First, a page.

Apr 12, 2005
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#9
Other than the factors (such as angle, composition etc.) mentioned by others, an often forgotten but extremely important thing to note is the light condition of the scene.

Often, the time of the day and the weather make or break the photo.

Shots taken at the "right" time of the day and under the "right" weather can bring out the essence of the picture because light condition affects the contrast between different things in the picture and their colours and saturation.

The picture above might have been taken at the "wrong" time under the "wrong" weather condition to have the appearance of the picture you have in mind.
 

#10
Clockunder said:
Other than the factors (such as angle, composition etc.) mentioned by others, an often forgotten but extremely important thing to note is the light condition of the scene.

Often, the time of the day and the weather make or break the photo.

Shots taken at the "right" time of the day and under the "right" weather can bring out the essence of the picture because light condition affects the contrast between different things in the picture and their colours and saturation.

The picture above might have been taken at the "wrong" time under the "wrong" weather condition to have the appearance of the picture you have in mind.
I agree with Clockunder and Fword about the time of day and the lack of focus. My first impression when i look at the photo is... "Ok... now... what am I looking at. I see some house....a vending machine... etc"

What Is the picture about? Oftentimes I find that photographers try to squeeze everything in one picture. The eye is like the camera. It only has one point of focus (Perhaps i am wrong in this assumption). Hence we have to guide the eye of the viewer to what we want them to see. It is NOT objective. Photography, like all art, is subjective. Subject to the photographer's interpretation of what lies before us. Our job is then to present what WE see, not what the scene is to the viewer. If the viewer picks up something else.... sweet. That'll be interesting. But the worse thing to happen is when the viewer goes... erm.... ok.. what am I supposed to look our for.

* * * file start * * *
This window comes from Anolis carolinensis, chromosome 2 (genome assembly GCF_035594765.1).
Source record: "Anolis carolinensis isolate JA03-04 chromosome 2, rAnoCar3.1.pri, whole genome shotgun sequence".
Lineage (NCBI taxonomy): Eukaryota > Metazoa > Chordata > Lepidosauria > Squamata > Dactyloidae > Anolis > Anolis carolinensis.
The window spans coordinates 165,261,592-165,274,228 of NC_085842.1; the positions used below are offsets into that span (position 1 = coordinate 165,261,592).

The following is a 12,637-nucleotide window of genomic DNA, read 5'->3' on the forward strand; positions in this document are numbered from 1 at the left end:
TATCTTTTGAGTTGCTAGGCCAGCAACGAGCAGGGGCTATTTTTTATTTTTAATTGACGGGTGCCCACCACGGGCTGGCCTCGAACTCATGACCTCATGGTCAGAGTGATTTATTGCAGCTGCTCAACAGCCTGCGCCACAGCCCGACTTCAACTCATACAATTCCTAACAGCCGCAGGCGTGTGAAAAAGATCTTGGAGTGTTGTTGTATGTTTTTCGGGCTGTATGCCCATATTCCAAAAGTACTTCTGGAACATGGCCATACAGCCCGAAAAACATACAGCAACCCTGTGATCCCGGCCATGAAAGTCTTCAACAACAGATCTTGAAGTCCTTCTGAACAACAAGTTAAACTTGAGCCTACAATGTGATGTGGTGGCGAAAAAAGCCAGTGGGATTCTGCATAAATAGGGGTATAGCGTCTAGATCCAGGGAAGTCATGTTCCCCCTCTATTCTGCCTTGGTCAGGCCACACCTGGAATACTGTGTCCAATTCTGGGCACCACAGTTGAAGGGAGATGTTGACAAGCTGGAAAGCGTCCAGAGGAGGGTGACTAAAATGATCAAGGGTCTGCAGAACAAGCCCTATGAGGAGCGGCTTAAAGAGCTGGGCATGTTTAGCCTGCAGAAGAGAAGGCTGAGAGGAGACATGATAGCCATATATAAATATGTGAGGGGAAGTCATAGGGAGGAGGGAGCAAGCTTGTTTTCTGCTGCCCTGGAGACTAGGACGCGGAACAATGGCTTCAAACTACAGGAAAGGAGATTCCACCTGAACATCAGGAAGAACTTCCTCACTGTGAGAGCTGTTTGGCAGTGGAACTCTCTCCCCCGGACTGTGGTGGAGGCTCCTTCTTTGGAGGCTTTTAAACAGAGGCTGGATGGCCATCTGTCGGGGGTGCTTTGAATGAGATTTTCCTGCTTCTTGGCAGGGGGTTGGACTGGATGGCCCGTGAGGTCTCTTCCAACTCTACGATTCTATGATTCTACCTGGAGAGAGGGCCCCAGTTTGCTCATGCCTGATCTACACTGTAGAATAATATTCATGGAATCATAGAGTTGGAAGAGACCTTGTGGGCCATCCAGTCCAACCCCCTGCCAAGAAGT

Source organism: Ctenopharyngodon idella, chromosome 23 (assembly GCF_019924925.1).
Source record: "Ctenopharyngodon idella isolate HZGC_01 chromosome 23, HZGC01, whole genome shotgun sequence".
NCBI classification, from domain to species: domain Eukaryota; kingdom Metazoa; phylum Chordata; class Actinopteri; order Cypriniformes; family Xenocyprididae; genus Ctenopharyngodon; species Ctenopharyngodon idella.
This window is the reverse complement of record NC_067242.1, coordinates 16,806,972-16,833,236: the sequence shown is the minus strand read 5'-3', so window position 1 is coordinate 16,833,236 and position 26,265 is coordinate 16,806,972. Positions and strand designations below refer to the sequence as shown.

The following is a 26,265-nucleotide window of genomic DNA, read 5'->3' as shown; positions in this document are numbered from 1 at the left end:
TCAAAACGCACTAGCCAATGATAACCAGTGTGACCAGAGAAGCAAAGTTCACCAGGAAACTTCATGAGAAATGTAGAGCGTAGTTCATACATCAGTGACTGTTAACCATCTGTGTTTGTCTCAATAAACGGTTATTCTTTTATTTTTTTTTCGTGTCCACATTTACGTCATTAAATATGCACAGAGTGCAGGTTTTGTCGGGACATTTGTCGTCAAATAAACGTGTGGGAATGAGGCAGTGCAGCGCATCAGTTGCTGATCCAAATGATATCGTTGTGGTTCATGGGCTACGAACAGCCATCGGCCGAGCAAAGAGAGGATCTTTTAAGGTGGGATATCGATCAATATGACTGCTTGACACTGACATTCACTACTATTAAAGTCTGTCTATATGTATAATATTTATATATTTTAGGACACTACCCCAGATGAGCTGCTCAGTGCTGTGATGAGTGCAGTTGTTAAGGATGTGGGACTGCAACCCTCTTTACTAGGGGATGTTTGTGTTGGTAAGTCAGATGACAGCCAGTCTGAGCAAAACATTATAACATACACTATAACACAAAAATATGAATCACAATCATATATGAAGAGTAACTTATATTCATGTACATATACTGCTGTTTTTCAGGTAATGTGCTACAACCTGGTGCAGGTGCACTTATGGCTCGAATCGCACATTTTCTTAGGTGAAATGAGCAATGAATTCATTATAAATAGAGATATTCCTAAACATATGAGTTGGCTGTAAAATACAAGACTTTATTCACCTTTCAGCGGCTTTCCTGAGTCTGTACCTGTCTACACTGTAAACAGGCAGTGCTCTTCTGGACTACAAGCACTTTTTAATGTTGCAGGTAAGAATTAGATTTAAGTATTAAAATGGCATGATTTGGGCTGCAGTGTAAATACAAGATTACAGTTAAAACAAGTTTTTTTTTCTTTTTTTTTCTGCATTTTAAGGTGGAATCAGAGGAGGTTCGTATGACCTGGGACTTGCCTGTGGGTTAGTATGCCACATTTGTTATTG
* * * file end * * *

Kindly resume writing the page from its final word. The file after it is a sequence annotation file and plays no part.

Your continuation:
Then again, the flip side to this is when we create art, we want the viewer to 'work' a little. That deals with context already. But there still has to be something there.

Ergo, aesthetically speaking, perhaps less can be more. It might just be a case of changing your position to a more frontal or lower perspective.Perhaps front on would be good as fword had suggested.

Personally, i'd just avoid all the clutter in the bottom and focus on the nice colors of the buildings. The colors are striking, yet designs somewhat uniform. Its a nice study of conservation and modernity.

Oh well.. I've spoken too much me thinks. Just some nuggests to chew on. My fingers are tired now.
 

denniskee

Senior Member
Oct 26, 2003
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#11
like the rest have said, this composition is too cluttered. may be you can break them up into smaller pieces

1) vending m/c and the 1st old house.

2) red house and the house to its neighbour but dont include the vending m/c. i will most likely exclude the roof too.

3) the roof.

4) the top orange color windows of the red house.